It’s also a good idea for large/giant breed puppies like Newfoundland puppies to eat a large breed puppy food while they are growing – and Newf puppies can grow for a long time. Their growth plates continue growing until they are about two years old. Large/giant breed puppies can grow fast, they can grow at an uneven rate, and they can be gangly. Because of their size, weight, and growth, puppies can be subject to some development bone problems as they grow, such as osteochondritis dissecans (OCD). Large/giant breed puppy foods that encourage slow growth can be helpful in avoiding these problems.

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How Much Should You Feed Your Newfoundland?

How much you feed your Newfoundland depends on several factors:

  • How active is your Newf?
  • How much does your dog weigh?
  • How old is your dog?
  • Is your dog spayed/neutered?
  • What food are you feeding
  • What is your dog’s overall health like?

Just like people, different dogs have different metabolic rates. Large/giant dogs like Newfoundlands usually need about 20 calories per pound of body weight per day. This is true even if your dog is only getting mild exercise at home. If your dog gets to have some time swimming (which Newfies love) or getting a chance to romp with you, he will need more calories.

After you have considered your dog’s specific requirements, you will still need to consider the food you are feeding. If you are feeding a premium dog food you can usually feed less food than if you are feeding a lower quality food. Better quality dog foods usually have better quality ingredients. This means their nutrients are more bioavailable to your dog. “Bioavailable” simply means that the nutrients can be easily absorbed and used by your dog’s body. Poor quality ingredients have fewer nutrients or they have nutrients that your dog can’t use very easily. For example, a rawhide has some protein, fat, and fiber, as well as calories, but it wouldn’t provide a very good diet for your dog. The same is true with some of the ingredients used in lower quality dog foods.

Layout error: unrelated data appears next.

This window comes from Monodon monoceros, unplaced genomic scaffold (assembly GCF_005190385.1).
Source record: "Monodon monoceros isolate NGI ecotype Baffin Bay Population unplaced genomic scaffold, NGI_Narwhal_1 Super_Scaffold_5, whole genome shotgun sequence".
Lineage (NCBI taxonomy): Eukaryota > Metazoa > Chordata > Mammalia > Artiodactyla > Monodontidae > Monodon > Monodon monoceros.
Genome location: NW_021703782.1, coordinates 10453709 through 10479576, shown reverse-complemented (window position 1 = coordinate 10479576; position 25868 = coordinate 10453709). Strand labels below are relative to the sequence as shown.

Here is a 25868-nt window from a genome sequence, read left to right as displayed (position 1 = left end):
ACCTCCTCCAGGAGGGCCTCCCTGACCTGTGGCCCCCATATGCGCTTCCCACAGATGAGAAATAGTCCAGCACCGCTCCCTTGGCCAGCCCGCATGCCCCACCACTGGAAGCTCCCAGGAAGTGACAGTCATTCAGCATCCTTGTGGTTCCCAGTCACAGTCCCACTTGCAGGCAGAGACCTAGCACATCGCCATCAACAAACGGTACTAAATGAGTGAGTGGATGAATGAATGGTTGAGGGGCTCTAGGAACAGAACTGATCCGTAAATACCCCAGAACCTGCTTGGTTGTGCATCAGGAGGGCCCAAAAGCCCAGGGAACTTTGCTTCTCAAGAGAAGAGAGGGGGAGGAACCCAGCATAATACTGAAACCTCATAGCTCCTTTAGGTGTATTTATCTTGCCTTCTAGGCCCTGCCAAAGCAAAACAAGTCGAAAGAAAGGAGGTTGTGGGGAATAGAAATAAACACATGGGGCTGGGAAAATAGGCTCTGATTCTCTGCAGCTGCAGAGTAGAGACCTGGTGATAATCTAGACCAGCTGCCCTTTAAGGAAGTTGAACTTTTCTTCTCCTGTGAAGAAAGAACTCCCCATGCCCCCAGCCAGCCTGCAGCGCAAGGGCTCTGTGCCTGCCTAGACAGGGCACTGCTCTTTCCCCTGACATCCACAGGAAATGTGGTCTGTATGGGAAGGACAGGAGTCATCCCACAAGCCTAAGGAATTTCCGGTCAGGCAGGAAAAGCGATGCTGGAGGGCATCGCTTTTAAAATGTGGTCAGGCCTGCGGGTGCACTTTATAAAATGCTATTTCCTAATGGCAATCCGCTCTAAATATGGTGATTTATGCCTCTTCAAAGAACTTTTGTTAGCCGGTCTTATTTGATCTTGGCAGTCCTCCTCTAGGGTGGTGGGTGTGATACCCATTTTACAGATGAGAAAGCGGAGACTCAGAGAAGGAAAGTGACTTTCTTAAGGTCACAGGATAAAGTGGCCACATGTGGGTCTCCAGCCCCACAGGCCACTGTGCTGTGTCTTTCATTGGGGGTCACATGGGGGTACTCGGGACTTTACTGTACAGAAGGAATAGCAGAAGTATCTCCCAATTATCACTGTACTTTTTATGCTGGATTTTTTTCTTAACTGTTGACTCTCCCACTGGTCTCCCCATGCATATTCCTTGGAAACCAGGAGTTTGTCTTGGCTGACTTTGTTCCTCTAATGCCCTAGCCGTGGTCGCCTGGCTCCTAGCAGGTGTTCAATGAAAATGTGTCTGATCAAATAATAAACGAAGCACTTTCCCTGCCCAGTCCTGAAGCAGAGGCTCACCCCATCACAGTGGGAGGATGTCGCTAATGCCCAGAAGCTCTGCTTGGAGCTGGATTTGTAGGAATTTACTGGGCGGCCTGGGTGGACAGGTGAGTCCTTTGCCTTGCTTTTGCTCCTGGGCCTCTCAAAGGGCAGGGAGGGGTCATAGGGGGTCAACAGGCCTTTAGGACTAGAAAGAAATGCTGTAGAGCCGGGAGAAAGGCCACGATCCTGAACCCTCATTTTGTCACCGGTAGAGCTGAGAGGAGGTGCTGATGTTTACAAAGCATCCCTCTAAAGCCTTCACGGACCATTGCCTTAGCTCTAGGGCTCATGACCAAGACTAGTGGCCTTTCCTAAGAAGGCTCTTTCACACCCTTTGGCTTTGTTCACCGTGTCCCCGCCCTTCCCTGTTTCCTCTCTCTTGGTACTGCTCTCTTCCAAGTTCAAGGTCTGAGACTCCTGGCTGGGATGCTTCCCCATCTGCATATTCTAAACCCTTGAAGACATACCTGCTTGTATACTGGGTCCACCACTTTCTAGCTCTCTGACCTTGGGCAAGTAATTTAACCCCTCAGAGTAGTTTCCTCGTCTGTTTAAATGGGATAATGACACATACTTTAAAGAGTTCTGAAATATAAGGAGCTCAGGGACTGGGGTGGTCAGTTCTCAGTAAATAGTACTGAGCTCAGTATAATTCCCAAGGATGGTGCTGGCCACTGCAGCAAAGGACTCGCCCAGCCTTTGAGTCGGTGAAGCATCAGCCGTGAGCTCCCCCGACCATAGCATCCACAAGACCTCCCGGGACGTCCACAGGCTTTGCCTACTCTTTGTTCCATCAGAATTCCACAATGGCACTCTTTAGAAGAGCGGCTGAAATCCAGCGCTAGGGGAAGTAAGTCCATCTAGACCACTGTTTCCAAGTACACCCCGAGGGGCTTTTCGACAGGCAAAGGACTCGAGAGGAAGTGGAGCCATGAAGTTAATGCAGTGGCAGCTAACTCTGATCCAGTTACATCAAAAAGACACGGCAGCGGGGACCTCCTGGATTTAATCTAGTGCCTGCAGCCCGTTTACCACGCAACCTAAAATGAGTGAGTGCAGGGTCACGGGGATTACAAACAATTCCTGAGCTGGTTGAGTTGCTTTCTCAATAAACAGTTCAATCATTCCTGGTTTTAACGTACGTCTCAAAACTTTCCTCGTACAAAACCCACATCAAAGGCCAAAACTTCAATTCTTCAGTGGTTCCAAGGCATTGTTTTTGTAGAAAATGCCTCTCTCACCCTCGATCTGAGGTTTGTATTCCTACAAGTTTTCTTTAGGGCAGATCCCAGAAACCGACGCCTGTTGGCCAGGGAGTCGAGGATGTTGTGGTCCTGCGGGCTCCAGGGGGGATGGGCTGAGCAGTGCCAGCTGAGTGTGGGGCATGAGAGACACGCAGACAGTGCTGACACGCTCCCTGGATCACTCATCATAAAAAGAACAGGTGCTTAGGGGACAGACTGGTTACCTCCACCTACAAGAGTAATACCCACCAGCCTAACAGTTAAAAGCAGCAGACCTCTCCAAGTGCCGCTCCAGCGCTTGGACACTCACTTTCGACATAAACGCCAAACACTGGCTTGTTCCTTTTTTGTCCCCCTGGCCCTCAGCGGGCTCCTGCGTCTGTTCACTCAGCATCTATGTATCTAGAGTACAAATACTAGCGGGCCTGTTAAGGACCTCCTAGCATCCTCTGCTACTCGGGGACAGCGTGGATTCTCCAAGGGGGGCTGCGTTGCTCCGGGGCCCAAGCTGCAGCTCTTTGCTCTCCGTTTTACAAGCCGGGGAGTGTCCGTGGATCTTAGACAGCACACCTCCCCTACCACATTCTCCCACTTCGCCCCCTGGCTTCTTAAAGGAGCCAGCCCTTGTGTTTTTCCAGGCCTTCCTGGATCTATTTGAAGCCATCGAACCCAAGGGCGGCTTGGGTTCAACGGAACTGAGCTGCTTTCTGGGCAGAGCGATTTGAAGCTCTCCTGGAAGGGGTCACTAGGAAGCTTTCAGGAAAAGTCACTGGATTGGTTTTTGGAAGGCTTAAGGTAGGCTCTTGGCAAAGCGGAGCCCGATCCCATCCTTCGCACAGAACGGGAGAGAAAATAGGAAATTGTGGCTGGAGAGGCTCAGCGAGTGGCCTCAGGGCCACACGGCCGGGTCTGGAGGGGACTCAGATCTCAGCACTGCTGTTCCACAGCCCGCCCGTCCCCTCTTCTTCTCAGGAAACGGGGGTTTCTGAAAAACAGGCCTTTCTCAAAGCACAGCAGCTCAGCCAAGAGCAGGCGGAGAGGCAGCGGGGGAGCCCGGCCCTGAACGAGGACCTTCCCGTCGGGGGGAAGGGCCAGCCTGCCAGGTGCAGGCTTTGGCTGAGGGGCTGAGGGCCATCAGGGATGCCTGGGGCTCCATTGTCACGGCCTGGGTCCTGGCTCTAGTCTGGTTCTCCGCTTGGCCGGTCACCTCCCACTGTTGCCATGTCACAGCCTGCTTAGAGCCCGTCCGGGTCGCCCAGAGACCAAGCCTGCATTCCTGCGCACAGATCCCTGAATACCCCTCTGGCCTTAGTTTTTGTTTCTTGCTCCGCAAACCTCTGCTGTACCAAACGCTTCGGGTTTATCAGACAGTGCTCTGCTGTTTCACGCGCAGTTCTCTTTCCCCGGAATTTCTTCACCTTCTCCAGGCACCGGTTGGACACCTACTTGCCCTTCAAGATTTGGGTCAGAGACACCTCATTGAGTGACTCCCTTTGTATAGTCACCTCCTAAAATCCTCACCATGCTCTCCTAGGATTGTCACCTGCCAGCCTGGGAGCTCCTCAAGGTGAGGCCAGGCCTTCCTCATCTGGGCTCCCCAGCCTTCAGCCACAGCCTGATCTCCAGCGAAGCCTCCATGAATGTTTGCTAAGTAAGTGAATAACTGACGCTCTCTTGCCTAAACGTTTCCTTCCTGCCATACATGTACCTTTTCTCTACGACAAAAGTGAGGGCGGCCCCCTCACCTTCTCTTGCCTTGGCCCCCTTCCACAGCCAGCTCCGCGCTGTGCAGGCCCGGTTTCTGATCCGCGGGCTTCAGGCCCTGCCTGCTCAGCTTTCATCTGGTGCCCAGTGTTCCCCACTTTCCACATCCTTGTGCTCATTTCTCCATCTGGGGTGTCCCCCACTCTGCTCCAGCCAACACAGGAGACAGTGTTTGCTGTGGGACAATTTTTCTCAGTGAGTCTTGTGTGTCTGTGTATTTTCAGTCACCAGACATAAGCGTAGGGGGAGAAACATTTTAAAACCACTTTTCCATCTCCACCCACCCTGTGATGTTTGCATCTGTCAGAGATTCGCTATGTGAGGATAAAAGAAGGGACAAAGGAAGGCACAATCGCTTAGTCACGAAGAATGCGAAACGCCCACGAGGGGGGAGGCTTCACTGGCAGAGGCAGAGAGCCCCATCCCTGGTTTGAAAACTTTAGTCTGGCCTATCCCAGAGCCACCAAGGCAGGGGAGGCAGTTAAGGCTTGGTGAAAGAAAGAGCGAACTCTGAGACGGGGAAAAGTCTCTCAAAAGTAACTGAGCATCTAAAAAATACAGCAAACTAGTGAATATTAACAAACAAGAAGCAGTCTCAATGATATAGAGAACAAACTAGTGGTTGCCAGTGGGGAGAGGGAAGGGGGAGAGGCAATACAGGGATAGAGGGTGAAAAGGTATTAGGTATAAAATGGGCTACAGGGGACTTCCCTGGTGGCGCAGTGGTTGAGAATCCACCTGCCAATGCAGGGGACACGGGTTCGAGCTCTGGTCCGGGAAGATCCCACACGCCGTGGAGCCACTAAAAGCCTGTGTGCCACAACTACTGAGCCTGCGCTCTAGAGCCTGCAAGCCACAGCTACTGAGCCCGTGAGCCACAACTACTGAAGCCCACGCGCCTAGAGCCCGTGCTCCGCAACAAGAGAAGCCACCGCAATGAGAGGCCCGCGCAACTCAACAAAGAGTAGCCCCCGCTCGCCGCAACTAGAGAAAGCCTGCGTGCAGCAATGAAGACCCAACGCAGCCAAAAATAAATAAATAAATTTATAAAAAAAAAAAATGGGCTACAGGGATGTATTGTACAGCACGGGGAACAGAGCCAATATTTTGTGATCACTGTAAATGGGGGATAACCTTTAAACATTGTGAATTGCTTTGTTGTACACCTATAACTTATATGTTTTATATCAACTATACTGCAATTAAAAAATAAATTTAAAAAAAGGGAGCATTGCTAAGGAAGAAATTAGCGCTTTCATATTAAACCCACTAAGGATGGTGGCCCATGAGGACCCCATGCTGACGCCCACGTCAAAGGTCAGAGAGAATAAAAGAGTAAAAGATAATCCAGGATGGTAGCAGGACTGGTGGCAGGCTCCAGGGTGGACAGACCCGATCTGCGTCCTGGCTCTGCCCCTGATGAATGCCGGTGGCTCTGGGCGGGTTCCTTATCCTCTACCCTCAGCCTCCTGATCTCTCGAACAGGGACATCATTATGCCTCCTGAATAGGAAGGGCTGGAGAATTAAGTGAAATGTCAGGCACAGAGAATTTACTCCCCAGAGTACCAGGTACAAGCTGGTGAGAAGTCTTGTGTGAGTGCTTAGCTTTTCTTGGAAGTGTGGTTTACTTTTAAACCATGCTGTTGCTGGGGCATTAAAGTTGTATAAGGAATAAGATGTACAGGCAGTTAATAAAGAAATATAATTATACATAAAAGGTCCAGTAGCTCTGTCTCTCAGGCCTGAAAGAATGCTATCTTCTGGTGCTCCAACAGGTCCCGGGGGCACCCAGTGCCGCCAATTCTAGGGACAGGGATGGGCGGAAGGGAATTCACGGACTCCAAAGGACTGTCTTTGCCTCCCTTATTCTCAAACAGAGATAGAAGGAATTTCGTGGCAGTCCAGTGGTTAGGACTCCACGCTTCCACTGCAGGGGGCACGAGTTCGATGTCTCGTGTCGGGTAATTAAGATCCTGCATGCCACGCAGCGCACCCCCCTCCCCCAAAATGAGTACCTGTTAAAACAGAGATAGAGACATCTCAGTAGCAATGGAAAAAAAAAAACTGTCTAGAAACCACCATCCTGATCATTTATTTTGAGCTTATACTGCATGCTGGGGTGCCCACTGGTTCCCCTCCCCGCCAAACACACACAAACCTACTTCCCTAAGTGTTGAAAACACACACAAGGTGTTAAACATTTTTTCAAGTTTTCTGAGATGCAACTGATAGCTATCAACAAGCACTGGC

You do need to pay attention to the calories in your dog’s food, especially if you are changing foods. You may be used to feeding your dog four cups of one dog food but when you change to a new food, with more calories, if you continue to give your dog four cups he will quickly gain weight. Check the calories on the label to see how many calories the food contains and figure out how much food your dog needs.

READ ALSO:  High Protein Dog Food: Can Dogs have Too Much Protein

How Many Calories Does My Newfoundland Need?

Adult male Newfoundlands can weigh up to 150 pounds; and adult female Newfoundlands can weigh up to 120 pounds. Based on recommendations from the National Research Council of the National Academies, the group that researches and make nutritional recommendations for dogs and cats, if your Newfoundland weighs 120 pounds you would need to feed him about 2529 calories per day. If he’s neutered or very inactive, you would need to decrease his calories so he wouldn’t put on extra weight. And, if he’s very active – say, competing in agility, drafting, water sports, or weight pulls (Newfs can do a lot of things!), he would need even more calories.